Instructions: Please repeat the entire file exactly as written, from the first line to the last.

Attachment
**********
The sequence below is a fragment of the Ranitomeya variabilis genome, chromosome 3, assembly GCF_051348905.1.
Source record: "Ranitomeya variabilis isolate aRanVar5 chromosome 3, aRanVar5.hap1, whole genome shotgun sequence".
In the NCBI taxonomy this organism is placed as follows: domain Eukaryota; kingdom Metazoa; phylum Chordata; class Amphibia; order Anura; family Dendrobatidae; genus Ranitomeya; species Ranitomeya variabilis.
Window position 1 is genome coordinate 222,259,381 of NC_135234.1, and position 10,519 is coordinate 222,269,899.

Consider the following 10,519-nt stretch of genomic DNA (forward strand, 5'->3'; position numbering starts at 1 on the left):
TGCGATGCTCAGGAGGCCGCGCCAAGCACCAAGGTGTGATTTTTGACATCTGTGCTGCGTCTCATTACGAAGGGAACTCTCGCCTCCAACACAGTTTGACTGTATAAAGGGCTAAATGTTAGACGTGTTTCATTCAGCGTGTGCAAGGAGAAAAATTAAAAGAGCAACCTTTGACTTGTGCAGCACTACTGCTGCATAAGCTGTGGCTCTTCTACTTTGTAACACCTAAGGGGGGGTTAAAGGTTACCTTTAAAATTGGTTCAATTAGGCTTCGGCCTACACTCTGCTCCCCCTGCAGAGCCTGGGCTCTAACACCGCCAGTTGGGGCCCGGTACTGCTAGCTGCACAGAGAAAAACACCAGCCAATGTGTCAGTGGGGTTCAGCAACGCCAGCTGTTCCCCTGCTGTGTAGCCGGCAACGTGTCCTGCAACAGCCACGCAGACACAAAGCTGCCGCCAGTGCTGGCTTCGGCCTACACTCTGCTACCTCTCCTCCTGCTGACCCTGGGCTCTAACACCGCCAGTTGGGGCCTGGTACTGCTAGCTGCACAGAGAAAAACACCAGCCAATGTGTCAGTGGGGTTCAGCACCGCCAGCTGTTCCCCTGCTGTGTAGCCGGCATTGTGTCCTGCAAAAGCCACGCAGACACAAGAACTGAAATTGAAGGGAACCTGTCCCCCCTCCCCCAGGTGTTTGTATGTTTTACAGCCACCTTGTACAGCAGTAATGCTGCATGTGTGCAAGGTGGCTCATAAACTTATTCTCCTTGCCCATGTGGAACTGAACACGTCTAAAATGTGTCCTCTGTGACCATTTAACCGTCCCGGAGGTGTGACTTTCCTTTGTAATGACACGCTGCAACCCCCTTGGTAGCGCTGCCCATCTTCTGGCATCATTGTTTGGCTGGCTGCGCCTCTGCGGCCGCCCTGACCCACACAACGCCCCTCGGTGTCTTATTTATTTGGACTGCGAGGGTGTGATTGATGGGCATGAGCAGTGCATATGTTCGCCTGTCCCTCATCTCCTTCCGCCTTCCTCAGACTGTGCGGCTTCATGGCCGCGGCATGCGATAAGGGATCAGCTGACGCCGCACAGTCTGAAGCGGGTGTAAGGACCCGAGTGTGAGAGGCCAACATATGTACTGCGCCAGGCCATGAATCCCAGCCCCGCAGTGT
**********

The sequence below is a fragment of the Ranitomeya variabilis genome, chromosome 3, assembly GCF_051348905.1.
Source record: "Ranitomeya variabilis isolate aRanVar5 chromosome 3, aRanVar5.hap1, whole genome shotgun sequence".
In the NCBI taxonomy this organism is placed as follows: domain Eukaryota; kingdom Metazoa; phylum Chordata; class Amphibia; order Anura; family Dendrobatidae; genus Ranitomeya; species Ranitomeya variabilis.
Window position 1 is genome coordinate 222,259,381 of NC_135234.1, and position 10,519 is coordinate 222,269,899.

Consider the following 10,519-nt stretch of genomic DNA (forward strand, 5'->3'; position numbering starts at 1 on the left):
TGCGATGCTCAGGAGGCCGCGCCAAGCACCAAGGTGTGATTTTTGACATCTGTGCTGCGTCTCATTACGAAGGGAACTCTCGCCTCCAACACAGTTTGACTGTATAAAGGGCTAAATGTTAGACGTGTTTCATTCAGCGTGTGCAAGGAGAAAAATTAAAAGAGCAACCTTTGACTTGTGCAGCACTACTGCTGCATAAGCTGTGGCTCTTCTACTTTGTAACACCTAAGGGGGGGTTAAAGGTTACCTTTAAAATTGGTTCAATTAGGCTTCGGCCTACACTCTGCTCCCCCTGCAGAGCCTGGGCTCTAACACCGCCAGTTGGGGCCCGGTACTGCTAGCTGCACAGAGAAAAACACCAGCCAATGTGTCAGTGGGGTTCAGCAACGCCAGCTGTTCCCCTGCTGTGTAGCCGGCAACGTGTCCTGCAACAGCCACGCAGACACAAAGCTGCCGCCAGTGCTGGCTTCGGCCTACACTCTGCTACCTCTCCTCCTGCTGACCCTGGGCTCTAACACCGCCAGTTGGGGCCTGGTACTGCTAGCTGCACAGAGAAAAACACCAGCCAATGTGTCAGTGGGGTTCAGCACCGCCAGCTGTTCCCCTGCTGTGTAGCCGGCATTGTGTCCTGCAAAAGCCACGCAGACACAAGAACTGAAATTGAAGGGAACCTGTCCCCCCTCCCCCAGGTGTTTGTATGTTTTACAGCCACCTTGTACAGCAGTAATGCTGCATGTGTGCAAGGTGGCTCATAAACTTATTCTCCTTGCCCATGTGGAACTGAACACGTCTAAAATGTGTCCTCTGTGACCATTTAACCGTCCCGGAGGTGTGACTTTCCTTTGTAATGACACGCTGCAACCCCCTTGGTAGCGCTGCCCATCTTCTGGCATCATTGTTTGGCTGGCTGCGCCTCTGCGGCCGCCCTGACCCACACAACGCCCCTCGGTGTCTTATTTATTTGGACTGCGAGGGTGTGATTGATGGGCATGAGCAGTGCATATGTTCGCCTGTCCCTCATCTCCTTCCGCCTTCCTCAGACTGTGCGGCTTCATGGCCGCGGCATGCGATAAGGGATCAGCTGACGCCGCACAGTCTGAAGCGGGTGTAAGGACCCGAGTGTGAGAGGCCAACATATGTACTGCGCCAGGCCATGAATCCCAGCCCCGCAGTGT